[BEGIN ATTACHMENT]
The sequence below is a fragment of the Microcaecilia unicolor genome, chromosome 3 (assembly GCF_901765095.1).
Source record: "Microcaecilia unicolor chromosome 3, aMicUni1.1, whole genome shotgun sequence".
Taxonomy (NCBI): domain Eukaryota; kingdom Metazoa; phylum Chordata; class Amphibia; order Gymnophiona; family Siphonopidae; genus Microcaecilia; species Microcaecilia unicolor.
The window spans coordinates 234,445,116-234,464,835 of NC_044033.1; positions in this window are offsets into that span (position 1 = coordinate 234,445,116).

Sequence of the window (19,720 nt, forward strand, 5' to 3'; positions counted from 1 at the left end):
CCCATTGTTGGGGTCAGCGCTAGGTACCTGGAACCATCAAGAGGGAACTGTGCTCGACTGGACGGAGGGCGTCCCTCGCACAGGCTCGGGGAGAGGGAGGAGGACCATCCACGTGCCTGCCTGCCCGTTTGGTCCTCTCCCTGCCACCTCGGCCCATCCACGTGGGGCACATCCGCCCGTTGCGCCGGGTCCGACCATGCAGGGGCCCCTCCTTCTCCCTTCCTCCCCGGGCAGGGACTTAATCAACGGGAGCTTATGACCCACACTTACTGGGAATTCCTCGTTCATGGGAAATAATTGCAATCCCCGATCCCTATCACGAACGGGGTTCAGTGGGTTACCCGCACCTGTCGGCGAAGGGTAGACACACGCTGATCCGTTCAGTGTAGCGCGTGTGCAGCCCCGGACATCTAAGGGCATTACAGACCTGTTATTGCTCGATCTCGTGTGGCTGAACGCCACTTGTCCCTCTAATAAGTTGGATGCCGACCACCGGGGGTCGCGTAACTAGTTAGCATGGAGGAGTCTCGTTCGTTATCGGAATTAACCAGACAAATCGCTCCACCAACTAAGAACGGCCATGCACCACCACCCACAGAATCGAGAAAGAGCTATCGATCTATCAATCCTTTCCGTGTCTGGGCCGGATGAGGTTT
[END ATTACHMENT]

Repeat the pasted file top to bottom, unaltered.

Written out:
The sequence below is a fragment of the Microcaecilia unicolor genome, chromosome 3 (assembly GCF_901765095.1).
Source record: "Microcaecilia unicolor chromosome 3, aMicUni1.1, whole genome shotgun sequence".
Taxonomy (NCBI): domain Eukaryota; kingdom Metazoa; phylum Chordata; class Amphibia; order Gymnophiona; family Siphonopidae; genus Microcaecilia; species Microcaecilia unicolor.
The window spans coordinates 234,445,116-234,464,835 of NC_044033.1; positions in this window are offsets into that span (position 1 = coordinate 234,445,116).

Sequence of the window (19,720 nt, forward strand, 5' to 3'; positions counted from 1 at the left end):
CCCATTGTTGGGGTCAGCGCTAGGTACCTGGAACCATCAAGAGGGAACTGTGCTCGACTGGACGGAGGGCGTCCCTCGCACAGGCTCGGGGAGAGGGAGGAGGACCATCCACGTGCCTGCCTGCCCGTTTGGTCCTCTCCCTGCCACCTCGGCCCATCCACGTGGGGCACATCCGCCCGTTGCGCCGGGTCCGACCATGCAGGGGCCCCTCCTTCTCCCTTCCTCCCCGGGCAGGGACTTAATCAACGGGAGCTTATGACCCACACTTACTGGGAATTCCTCGTTCATGGGAAATAATTGCAATCCCCGATCCCTATCACGAACGGGGTTCAGTGGGTTACCCGCACCTGTCGGCGAAGGGTAGACACACGCTGATCCGTTCAGTGTAGCGCGTGTGCAGCCCCGGACATCTAAGGGCATTACAGACCTGTTATTGCTCGATCTCGTGTGGCTGAACGCCACTTGTCCCTCTAATAAGTTGGATGCCGACCACCGGGGGTCGCGTAACTAGTTAGCATGGAGGAGTCTCGTTCGTTATCGGAATTAACCAGACAAATCGCTCCACCAACTAAGAACGGCCATGCACCACCACCCACAGAATCGAGAAAGAGCTATCGATCTATCAATCCTTTCCGTGTCTGGGCCGGATGAGGTTT